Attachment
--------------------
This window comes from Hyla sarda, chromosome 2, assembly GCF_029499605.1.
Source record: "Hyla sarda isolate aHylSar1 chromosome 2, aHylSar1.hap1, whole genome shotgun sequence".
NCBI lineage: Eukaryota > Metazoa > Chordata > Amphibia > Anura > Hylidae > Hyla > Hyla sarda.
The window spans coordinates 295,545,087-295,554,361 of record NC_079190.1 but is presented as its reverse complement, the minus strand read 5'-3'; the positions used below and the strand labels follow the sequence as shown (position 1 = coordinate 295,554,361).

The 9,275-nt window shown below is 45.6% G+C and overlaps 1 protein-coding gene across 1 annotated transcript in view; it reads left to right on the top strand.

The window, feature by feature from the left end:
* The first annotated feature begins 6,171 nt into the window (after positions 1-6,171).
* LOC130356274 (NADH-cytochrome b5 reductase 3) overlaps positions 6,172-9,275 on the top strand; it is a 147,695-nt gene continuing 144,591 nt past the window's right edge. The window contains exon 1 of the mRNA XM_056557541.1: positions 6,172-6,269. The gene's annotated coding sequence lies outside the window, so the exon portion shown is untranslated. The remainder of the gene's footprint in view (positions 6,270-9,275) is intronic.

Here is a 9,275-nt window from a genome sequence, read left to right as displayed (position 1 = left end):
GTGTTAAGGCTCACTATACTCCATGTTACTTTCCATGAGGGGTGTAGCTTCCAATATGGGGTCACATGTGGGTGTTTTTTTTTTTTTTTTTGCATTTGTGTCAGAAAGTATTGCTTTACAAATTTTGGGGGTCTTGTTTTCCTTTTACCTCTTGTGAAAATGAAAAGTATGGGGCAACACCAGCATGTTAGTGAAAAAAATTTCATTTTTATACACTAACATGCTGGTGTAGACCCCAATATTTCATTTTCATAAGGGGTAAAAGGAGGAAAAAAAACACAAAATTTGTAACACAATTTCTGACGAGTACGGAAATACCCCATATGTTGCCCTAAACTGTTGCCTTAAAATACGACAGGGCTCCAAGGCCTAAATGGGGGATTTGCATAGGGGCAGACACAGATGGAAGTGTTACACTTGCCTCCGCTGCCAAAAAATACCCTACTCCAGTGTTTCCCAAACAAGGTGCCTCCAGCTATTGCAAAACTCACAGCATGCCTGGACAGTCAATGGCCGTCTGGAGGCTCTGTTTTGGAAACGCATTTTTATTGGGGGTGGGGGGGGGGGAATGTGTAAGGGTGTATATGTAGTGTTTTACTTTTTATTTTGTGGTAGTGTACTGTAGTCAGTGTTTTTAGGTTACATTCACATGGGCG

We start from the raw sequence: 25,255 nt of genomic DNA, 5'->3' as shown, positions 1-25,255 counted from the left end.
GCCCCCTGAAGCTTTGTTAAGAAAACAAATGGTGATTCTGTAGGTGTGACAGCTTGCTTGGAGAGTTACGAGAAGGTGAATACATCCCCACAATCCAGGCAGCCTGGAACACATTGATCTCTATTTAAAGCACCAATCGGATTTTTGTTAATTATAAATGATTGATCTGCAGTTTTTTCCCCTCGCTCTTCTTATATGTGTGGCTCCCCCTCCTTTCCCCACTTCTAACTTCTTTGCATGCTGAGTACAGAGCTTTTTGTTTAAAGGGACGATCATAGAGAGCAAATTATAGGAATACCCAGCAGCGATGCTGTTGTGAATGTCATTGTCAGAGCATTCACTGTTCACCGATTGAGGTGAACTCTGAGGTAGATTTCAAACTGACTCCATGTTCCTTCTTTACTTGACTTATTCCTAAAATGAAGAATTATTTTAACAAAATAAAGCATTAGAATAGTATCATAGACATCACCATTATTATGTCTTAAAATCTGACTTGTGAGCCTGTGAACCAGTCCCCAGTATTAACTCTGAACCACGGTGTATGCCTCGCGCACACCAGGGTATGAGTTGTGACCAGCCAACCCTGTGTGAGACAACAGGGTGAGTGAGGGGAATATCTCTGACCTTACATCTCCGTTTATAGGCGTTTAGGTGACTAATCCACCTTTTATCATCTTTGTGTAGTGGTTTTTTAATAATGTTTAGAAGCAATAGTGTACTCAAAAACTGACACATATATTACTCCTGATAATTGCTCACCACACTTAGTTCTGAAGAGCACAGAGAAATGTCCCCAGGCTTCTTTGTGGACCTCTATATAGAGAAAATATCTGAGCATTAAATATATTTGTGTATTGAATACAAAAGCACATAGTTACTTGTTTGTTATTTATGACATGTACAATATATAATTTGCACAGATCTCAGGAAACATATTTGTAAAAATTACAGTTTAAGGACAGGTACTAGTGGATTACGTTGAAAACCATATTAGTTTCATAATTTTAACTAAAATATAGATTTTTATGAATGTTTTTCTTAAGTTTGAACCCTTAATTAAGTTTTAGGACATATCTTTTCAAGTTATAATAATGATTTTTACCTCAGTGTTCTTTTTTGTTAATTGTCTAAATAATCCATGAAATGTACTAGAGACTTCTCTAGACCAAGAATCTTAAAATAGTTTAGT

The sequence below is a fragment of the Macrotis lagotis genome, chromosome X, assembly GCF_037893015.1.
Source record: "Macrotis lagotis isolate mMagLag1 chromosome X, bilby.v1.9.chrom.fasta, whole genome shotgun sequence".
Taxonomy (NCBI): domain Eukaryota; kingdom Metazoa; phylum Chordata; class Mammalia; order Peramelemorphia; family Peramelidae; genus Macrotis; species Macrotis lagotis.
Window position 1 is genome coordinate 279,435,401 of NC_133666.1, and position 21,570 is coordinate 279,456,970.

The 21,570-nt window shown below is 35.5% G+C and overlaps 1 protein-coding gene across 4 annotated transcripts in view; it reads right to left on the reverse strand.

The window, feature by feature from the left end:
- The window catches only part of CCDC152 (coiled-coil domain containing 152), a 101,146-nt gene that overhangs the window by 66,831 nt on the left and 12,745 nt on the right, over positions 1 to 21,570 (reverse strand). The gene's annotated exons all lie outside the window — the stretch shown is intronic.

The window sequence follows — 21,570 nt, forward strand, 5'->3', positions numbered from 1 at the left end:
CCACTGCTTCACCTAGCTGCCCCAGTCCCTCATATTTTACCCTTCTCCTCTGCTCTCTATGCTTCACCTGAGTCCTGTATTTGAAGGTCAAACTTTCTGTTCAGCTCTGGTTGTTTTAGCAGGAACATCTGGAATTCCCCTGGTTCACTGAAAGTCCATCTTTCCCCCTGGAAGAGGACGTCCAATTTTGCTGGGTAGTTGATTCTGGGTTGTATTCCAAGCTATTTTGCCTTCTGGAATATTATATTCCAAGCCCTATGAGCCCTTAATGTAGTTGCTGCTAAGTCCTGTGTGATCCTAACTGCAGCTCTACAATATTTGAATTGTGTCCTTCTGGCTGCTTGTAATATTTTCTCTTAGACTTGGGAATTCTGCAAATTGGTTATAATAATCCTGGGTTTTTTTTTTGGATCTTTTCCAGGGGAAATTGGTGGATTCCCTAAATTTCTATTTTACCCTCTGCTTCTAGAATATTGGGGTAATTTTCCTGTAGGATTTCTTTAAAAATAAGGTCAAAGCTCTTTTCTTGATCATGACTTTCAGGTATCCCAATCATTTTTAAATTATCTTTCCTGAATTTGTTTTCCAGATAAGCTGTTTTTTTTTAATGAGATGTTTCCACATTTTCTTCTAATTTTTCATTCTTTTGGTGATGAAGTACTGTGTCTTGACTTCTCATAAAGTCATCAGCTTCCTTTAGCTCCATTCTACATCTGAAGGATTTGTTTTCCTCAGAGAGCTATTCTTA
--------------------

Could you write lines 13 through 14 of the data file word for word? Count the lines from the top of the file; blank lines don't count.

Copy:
The sequence below is a fragment of the Macrotis lagotis genome, chromosome X, assembly GCF_037893015.1.
Source record: "Macrotis lagotis isolate mMagLag1 chromosome X, bilby.v1.9.chrom.fasta, whole genome shotgun sequence".